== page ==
Designed for the Ages-A Home for Everyone, Always

Designed for the Ages-A Home for Everyone, Always
  • Written on May 31, 2018 By Stanley Martin Homes
Making space when grandma and grandpa move in is not always comfortable, predictable or even feasible-especially with the twenty-something kids still living at home. But it's the reality today for an increasing number of American households.

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Two Factors. One Home.
Over the past decade, two primary factors have transformed family home dynamics: 1) millennials, those born in the early 1980s through the early 2000s, are waiting longer to leave the nest and 2) there has been an increase in grandchildren and grandparents living under the same roof (i.e., a multigenerational home).

Today, more than 22 percent of young adults ages 24-36 still live at home, which is an 11 percent increase in the past 11 years.(1)

Multigenerational living, an even bigger trend, represents a way of life for 20 percent of the U.S. population (2). Today's home dynamic is similar to 1950, when 21 percent of Americans lived in multigenerational households, compared to 12 percent in 1980. With one in five Americans reaching age 65 or older by 2030 (3), multigenerational homes are predicted to steadily increase.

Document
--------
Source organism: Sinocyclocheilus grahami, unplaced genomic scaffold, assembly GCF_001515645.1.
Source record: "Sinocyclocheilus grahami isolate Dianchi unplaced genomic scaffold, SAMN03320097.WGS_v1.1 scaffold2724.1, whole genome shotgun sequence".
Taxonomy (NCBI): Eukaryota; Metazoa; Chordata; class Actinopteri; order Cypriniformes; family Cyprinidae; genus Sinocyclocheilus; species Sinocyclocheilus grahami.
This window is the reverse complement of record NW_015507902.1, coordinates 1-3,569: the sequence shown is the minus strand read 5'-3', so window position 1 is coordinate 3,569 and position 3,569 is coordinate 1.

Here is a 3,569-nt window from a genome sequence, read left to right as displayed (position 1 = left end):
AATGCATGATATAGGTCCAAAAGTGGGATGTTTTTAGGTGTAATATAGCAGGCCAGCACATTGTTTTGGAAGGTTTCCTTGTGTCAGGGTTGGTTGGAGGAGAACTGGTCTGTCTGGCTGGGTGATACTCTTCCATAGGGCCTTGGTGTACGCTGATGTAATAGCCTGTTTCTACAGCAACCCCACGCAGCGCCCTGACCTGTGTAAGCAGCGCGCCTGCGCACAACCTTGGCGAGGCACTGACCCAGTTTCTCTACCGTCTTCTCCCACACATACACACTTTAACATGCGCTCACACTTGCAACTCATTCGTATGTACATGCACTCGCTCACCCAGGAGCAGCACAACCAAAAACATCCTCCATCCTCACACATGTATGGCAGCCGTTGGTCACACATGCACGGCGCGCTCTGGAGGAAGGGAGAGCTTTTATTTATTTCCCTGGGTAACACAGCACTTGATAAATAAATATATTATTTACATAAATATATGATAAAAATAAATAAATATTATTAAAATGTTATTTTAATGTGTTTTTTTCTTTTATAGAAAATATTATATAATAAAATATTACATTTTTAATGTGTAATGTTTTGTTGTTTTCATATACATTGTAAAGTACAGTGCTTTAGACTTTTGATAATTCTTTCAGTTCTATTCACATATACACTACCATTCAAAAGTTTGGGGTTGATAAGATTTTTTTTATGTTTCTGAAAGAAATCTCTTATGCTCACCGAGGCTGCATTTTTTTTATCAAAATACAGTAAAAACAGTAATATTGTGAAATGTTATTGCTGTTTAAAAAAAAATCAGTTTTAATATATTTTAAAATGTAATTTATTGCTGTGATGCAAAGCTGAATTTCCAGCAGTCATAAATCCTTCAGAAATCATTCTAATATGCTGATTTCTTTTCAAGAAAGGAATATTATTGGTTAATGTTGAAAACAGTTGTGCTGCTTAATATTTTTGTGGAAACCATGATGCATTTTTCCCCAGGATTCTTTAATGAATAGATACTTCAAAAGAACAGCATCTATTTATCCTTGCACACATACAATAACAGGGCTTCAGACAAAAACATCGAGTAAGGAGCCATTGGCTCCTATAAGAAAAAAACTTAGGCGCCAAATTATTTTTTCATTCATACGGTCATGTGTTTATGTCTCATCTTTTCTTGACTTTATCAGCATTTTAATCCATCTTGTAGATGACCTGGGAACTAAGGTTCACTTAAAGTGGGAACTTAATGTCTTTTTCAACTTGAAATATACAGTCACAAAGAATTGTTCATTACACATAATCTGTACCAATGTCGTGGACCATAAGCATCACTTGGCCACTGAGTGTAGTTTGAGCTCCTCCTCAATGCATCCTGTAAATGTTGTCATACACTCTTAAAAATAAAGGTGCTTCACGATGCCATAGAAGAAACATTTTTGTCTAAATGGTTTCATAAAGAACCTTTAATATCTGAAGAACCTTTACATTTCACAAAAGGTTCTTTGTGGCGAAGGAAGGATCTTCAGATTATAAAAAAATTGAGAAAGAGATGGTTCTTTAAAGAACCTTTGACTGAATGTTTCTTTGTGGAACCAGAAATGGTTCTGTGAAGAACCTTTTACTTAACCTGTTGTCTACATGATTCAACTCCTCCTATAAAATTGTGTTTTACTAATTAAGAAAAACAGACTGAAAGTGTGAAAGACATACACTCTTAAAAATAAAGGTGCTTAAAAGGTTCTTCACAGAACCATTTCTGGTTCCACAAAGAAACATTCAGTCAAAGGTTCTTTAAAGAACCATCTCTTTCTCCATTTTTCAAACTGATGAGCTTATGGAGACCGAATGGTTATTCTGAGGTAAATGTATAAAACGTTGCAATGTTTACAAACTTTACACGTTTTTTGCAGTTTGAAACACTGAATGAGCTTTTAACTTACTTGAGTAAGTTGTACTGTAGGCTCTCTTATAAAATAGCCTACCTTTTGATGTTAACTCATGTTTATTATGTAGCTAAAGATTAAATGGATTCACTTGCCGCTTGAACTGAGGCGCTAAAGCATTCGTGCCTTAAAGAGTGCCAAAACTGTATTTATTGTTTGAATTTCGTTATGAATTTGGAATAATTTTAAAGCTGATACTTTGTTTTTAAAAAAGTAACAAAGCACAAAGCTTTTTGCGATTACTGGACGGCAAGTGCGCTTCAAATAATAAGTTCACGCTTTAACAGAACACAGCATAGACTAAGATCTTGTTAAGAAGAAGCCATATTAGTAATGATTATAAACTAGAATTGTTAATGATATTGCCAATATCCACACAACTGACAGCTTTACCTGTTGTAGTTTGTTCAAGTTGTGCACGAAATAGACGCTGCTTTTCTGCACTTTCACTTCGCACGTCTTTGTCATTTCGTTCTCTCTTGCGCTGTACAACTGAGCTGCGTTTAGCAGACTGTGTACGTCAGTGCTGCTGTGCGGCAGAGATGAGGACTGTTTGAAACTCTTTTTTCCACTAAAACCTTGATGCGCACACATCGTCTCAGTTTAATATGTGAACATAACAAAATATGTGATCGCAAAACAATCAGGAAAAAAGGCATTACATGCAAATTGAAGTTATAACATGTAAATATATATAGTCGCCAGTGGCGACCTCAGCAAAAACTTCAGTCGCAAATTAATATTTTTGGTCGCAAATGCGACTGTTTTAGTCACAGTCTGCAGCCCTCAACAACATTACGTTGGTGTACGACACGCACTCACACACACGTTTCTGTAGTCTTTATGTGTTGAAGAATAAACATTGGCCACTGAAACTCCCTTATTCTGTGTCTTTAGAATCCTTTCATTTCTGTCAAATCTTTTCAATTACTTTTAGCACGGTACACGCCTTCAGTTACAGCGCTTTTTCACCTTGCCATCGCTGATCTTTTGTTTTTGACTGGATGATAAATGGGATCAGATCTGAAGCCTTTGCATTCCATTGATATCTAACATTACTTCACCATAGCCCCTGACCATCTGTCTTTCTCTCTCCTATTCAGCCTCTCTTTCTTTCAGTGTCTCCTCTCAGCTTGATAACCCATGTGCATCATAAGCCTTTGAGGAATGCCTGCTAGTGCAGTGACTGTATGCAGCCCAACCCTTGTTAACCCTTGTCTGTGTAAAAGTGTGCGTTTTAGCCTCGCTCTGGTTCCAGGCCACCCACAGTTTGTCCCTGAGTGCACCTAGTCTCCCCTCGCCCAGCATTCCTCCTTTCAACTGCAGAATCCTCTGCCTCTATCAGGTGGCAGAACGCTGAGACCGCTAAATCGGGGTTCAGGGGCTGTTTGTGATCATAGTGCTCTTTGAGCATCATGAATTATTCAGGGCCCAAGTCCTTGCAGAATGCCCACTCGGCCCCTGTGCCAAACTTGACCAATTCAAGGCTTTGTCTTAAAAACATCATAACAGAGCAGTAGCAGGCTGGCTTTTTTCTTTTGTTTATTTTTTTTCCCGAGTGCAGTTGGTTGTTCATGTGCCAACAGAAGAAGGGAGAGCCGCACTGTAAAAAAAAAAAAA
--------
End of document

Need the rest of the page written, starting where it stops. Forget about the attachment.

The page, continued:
Living Together-Today and Tomorrow.
Fortunately, some homebuilders are designing with more flexibility and comfort for life's ebb and flow. Stanley Martin Homes, one of the largest new-construction homebuilders in the mid-Atlantic, is now building two homes under one roof for the way homeowners live today and will for years to come.

"Our multigenerational home model allows a balance of support, independence and flexibility as homeowners' lifestyles evolve," says Michael Barrett, Stanley Martin Homes' regional president for the Washington, D.C. metro. "Not exclusive for multigenerational households, the design is ideal to comfortably accommodate live-in caretakers for young children or aging-in-place homeowners."

Features of the Stanley Martin multigenerational design, The Russell, now being offered exclusively in Northern Virginia and the D.C. metro, features a main-level apartment attached to the main home through a hallway door, and includes a separate entry door, one-car garage, full bathroom, living area, laundry room and kitchenette.

"Having a complete apartment space, private from the main home, this model gives homeowners the ability to generate rental income until they have need for the extra living quarters," Barrett adds.

1. Zillow (2018)
2. Pew Research Center (2018)
3. AARP Foundation (2018)